I guess I assumed that British weather would come back in force and the clouds would come over and I could run in cloudy, happy, peace. After about 15 minutes I was starting to feel it, and after I hit about 4 miles, my legs were screaming at me. I reached a hill and thought it was time to take a minute long walking break. A minute turned to 10 and the thought of starting to run again was starting to slip away and panic set in.  Of course, I did what we do in any difficult times, I called Mum. I couldn’t really tell you what she said, but she must have calmed me down a little and I felt strong enough to run again. Shady trees, 80s music and a carbohydrate gel picked me up and I found a rough rhythm. I managed to get to about 8 miles and I hit another hill.

 

Cut to me, sat on a grassy verge on the side of the road, giving that thin-lipped ‘I’m okay’ smile to passing cars; whilst secretly hoping they would stop and offer me a ride home. In all honestly, my muscles were hurting, going it waves from my feet up to my back. I didn’t realise I was dehydrated until I noticed my lips were going dry and I wasn’t even sweating anymore.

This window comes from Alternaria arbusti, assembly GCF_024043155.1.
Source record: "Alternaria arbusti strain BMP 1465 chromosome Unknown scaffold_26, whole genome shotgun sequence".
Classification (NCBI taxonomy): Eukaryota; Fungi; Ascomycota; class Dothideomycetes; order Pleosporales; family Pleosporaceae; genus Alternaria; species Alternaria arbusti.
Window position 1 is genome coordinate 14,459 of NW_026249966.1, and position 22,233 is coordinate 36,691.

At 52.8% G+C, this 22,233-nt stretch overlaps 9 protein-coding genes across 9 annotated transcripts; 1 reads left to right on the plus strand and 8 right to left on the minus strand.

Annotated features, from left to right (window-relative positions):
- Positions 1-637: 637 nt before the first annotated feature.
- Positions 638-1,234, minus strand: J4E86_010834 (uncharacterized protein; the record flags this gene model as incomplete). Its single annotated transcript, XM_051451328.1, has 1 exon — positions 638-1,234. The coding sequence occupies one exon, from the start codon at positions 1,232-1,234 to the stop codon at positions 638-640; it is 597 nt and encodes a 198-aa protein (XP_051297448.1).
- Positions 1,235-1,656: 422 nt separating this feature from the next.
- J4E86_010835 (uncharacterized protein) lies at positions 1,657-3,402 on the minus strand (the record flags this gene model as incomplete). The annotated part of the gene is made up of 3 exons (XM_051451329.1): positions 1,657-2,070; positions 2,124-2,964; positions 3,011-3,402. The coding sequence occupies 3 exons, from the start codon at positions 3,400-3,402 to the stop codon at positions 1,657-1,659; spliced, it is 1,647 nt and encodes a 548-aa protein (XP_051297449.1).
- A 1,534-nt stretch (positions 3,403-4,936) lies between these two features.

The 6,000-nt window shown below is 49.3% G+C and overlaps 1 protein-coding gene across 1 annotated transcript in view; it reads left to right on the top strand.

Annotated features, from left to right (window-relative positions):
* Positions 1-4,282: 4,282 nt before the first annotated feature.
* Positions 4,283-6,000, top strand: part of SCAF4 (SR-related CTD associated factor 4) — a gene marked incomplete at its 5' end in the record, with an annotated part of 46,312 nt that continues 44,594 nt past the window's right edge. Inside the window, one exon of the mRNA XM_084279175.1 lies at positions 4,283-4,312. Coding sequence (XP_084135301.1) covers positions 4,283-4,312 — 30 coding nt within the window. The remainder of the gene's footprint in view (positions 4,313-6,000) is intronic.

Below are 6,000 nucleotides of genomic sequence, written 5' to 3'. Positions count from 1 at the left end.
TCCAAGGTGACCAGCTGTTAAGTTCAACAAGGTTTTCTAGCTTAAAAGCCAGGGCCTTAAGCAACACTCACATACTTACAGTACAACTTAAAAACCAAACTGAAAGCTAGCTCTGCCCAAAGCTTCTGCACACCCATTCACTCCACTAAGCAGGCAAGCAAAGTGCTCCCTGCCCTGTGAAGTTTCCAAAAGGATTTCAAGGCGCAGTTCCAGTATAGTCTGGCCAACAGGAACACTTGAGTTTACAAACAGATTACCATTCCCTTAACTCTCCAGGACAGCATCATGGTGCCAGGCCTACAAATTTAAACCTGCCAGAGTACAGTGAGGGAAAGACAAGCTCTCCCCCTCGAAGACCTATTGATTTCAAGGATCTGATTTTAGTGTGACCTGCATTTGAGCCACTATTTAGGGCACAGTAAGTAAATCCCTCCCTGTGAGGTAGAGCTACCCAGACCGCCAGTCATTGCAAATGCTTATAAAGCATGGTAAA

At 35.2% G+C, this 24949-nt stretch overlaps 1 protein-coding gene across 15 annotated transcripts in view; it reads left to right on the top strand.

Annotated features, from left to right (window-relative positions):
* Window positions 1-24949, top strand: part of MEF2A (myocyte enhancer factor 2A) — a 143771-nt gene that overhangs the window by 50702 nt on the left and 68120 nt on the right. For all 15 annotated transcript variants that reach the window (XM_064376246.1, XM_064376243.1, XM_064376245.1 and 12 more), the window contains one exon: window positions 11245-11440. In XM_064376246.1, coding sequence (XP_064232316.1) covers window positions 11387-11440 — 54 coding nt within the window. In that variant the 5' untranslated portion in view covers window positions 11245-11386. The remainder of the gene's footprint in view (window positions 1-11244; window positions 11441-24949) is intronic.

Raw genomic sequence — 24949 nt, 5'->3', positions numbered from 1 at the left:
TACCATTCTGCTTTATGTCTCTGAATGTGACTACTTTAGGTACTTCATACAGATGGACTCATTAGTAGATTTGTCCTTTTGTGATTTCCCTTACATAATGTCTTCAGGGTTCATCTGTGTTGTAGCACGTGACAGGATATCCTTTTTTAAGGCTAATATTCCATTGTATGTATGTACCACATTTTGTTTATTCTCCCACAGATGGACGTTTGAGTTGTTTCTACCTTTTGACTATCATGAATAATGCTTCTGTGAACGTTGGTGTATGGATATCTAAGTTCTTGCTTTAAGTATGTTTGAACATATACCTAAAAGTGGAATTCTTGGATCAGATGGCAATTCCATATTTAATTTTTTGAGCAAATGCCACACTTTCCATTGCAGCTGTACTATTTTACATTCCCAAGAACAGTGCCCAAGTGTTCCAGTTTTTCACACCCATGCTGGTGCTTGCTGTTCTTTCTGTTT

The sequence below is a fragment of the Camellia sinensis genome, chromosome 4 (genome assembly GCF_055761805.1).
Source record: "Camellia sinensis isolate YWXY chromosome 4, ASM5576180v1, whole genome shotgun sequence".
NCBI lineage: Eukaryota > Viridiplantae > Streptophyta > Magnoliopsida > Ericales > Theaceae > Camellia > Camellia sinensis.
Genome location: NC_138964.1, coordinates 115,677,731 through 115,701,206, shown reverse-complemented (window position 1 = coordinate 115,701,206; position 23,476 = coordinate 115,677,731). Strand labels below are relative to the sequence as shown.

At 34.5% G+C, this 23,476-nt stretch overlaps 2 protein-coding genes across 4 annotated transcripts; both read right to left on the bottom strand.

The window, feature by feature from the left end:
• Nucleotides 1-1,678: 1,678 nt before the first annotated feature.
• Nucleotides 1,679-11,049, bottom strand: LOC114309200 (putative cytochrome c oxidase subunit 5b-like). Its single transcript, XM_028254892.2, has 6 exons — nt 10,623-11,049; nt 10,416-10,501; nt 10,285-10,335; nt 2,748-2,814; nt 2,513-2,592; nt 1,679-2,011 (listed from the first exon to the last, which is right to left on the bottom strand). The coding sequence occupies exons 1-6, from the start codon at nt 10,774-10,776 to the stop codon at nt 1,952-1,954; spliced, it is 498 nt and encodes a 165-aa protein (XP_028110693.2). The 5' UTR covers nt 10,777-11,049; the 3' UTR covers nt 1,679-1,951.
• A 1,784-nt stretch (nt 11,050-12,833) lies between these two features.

Again, as the panic set in, Mother was called. I didn’t have enough water in my body to cry, but she had those Spidey-senses and knew I was in a bad way. I am still quite ashamed to say I quit that run. Even though I know I probably would got into a worse state if I continued, I can’t help but to feel disappointed.

 

Running a marathon is tough, really tough 

 

I wish I could end this blog on a motivating, powerful quote that would fix my resolve and dump a fresh ton of motivation over my head and spread inspiration far and wide. However, sometimes it’s sucks.

 

But, if it sucks, that means it’s hard. And if it is hard, that means it is a challenge. And, if it is a challenge that means you’re doing something worthwhile. And doing something worthwhile, is pretty darn amazing. So, sometimes it is okay that a run sucks, because boy oh boy is Sunday October 3rd going to be worth it.

 

I will see you then.

 

Lib’s Month Round Up & Top Tips

 

53.5 miles run, 2kg of Epsom salts gone through, 4 blisters gained, 2 ice packs bought & used, 0 toe nails lost (YES - although there was a close call) and 1 Mum to the rescue.  

 

Training: